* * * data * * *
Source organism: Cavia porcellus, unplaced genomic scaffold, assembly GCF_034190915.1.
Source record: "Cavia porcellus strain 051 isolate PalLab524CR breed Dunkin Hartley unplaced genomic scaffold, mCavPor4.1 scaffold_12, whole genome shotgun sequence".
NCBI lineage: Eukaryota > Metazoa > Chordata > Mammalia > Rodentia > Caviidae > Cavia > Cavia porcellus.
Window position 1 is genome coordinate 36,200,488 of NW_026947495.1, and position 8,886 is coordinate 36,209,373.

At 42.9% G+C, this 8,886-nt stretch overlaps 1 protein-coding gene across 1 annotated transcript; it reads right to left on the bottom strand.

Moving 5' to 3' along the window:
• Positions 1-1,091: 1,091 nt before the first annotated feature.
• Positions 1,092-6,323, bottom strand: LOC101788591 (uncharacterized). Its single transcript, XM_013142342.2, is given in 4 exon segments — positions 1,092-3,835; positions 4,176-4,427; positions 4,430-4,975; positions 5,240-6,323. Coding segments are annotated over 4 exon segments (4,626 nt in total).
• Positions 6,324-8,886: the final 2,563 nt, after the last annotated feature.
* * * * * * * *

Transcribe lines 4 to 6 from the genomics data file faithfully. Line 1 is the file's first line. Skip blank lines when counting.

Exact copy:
Window position 1 is genome coordinate 36,200,488 of NW_026947495.1, and position 8,886 is coordinate 36,209,373.

At 42.9% G+C, this 8,886-nt stretch overlaps 1 protein-coding gene across 1 annotated transcript; it reads right to left on the bottom strand.

Moving 5' to 3' along the window: